I deactivated my Facebook account at the beginning of April with the intent of taking only the month off as a sort of social media break. I also deactivated my Instagram account (it may as well be Facebook Photos). The only account that I kept active was Twitter, but I did my best to ignore it as often as possible. It’s ironic that I feel so loathe to delete the Twitter account altogether, but I also do not want to keep it active. I dislike the feeling of having a random open account just sitting out there on the Internet. It also makes it much easier to fall back into the habit of using it when it is there. So that is what addiction feels like. ;)
I have yet to reactivate my Facebook account as I do not miss it in the slightest. I have, however, reactivated Instagram, but only for the purpose of beta testing for Kidpost. I fully expect to jettison it again soon. I am disappointed that SmugMug is not one of the options for Kidpost, but I understand why. The API and the methods of posting to it are such that it does not exist as a sharing place for its primary function, unlike other sites like Flickr which are meant for sharing first and foremost.
It’s also disappointing that Facebook and Instagram are the only current options to test with on Kidpost. I suppose they are the easiest to interact with and to monitor, but I am so tired of Facebook. It’s stagnant, poorly designed, and a grand waste of everyone’s time. I’m even more disappointed that Dave Winer is actually embracing Facebook and funneling some of his content into it from Fargo. I don’t know if he is just trying to boost readership and engagement, or if he really feels that Facebook is the place to be, but it really reminds me of the old AOL web browser replete with keywords and a walled garden that promotes ignorance. That said, I am really starting to love Fargo and am even posting this to my site from Fargo.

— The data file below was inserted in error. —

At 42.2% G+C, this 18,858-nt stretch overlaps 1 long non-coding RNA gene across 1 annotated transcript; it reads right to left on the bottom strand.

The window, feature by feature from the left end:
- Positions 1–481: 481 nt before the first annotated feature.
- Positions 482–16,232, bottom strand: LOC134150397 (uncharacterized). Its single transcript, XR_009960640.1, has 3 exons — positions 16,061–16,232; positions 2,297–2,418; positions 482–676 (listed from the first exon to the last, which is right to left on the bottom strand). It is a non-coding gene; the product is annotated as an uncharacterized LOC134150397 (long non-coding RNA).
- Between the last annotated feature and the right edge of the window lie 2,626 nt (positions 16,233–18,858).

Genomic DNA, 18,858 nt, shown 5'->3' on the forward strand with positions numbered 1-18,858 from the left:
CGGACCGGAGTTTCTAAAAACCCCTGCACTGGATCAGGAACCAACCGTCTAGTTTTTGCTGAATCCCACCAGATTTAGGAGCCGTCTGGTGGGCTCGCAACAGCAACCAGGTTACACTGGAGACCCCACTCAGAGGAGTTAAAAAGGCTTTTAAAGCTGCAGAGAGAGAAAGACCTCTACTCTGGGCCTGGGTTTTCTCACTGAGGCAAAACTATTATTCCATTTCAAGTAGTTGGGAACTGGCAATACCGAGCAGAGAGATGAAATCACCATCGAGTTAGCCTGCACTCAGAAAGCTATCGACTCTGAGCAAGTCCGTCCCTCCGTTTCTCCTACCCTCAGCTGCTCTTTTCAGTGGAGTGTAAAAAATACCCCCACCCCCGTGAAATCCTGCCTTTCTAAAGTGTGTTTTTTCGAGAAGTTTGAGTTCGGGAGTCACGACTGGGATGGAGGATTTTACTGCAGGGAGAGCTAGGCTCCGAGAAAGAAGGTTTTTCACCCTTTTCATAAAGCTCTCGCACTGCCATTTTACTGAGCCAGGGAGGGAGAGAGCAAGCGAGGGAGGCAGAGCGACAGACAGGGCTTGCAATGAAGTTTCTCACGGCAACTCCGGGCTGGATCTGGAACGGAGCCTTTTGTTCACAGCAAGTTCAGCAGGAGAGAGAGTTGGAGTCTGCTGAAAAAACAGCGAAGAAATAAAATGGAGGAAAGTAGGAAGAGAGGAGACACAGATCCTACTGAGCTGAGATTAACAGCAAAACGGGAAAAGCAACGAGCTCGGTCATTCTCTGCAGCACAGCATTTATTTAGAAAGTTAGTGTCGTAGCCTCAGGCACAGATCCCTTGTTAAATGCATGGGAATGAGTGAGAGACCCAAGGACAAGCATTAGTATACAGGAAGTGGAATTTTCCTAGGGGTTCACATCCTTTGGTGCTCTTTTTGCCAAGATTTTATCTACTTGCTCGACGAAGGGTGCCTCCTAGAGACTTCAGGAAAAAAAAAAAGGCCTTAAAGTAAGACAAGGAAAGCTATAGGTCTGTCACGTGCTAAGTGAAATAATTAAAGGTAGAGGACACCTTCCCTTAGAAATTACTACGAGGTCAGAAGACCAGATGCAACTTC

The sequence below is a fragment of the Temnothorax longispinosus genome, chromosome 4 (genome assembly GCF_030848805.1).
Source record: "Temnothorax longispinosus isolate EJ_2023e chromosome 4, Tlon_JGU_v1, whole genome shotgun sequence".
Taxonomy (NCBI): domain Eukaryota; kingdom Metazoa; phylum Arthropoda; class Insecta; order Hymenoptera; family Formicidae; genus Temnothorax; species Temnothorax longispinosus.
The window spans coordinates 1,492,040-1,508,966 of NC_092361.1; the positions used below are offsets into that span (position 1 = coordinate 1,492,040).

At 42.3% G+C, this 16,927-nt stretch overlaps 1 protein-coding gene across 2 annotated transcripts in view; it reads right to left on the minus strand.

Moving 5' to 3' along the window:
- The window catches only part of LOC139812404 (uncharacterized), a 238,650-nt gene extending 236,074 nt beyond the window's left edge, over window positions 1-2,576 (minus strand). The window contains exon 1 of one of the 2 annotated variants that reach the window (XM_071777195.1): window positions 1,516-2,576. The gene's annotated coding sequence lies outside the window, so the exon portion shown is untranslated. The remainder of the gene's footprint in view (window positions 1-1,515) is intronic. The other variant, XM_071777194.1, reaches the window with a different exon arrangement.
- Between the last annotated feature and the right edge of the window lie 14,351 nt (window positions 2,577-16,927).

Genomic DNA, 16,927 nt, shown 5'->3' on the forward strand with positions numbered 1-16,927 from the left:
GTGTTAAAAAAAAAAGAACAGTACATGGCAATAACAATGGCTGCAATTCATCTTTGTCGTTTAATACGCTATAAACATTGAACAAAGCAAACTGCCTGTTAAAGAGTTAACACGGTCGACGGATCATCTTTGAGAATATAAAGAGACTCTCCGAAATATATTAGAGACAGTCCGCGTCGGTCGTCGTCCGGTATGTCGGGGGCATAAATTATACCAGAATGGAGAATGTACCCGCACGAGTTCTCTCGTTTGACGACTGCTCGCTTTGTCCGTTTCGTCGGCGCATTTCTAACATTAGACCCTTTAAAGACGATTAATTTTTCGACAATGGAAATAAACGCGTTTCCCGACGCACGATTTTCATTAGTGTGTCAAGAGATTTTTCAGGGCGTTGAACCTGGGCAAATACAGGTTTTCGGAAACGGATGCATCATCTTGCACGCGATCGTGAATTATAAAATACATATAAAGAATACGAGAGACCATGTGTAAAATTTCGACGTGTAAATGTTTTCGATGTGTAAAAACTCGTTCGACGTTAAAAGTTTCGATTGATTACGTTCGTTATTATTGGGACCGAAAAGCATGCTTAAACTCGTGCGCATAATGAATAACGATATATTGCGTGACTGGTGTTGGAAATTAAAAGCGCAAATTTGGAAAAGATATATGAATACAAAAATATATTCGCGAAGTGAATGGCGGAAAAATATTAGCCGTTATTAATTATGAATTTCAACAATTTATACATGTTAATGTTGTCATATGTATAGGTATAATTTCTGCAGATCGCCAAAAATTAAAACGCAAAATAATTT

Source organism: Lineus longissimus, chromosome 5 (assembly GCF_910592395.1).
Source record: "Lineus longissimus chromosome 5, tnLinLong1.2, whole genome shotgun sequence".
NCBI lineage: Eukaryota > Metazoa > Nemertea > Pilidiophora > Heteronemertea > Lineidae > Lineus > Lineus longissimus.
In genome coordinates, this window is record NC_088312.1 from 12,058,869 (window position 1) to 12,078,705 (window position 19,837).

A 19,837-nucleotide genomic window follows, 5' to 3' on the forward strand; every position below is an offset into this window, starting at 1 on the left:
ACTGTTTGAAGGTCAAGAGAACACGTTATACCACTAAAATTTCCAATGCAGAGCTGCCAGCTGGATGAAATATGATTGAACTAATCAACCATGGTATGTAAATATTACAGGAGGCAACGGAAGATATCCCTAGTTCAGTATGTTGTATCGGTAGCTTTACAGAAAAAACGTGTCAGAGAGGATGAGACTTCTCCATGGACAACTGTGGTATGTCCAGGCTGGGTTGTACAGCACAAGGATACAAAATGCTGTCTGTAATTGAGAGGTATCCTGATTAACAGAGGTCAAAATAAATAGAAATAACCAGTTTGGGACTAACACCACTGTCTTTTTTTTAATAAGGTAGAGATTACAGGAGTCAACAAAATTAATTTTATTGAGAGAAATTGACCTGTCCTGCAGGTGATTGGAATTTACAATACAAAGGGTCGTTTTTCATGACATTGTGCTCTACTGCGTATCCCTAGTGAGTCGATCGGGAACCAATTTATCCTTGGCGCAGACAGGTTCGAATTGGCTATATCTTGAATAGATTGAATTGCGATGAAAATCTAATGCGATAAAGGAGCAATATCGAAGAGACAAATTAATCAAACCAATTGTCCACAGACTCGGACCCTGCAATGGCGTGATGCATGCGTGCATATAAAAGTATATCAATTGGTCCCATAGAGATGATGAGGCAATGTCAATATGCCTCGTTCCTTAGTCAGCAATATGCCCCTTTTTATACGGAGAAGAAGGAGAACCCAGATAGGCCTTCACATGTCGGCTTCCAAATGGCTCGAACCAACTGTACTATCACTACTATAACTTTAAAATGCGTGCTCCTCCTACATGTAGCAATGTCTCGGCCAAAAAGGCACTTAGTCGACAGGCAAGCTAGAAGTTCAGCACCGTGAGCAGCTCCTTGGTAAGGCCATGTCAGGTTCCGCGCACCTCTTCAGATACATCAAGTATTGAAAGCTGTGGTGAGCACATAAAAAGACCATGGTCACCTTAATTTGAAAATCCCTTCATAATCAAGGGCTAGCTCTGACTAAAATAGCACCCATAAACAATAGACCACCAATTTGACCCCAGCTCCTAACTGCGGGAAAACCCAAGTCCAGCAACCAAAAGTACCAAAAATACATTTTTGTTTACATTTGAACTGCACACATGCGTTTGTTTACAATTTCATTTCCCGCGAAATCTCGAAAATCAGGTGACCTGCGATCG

So what’s this talk about Tumblr then? Well, I find myself repulsed by the hashtag, URL-shortened, random online-picture/video storage service laden jumble that is Twitter. While they have made interface improvements, supposed conversations get lost in the mix. My eyes tend to glaze over because picking out the relevant information from a 140 character post (the advent of multi-tweets, long-tweets, etc. have changed this as well). Enter Tumblr.
On Tumblr, there is certainly a fair amount of mess as well with reblogging, copious notes and likes, and multiple quote embedding, but on the whole, it is mostly clean, allows for more than 140 characters worth of commentary, has in-built hosting of images, videos, audio, etc. thereby removing the need for using an external service which may embed properly or may use its own redirect happy URL shortener, and combines the features of a blog, Twitter, and even some aspects of Facebook into one neat, customizable package. Also, they have a nice mobile application. Very nice.
As I tend to only post quotes and links for sharing and remembering on Twitter, and since it appears that Twitter’s tweet history has a time-based display limit, I find that Tumblr is a better place for these items. That’s not entirely true. My own web site is the perfect place for these items, but for the time being, I am not entirely sure I want to keep those items on my primary web site. I already have more external links here than I would prefer in ratio to posts of my own content. Of course, content for the sake of adding content is not good content, so there’s always that. If I have nothing to say, it’s better to say nothing.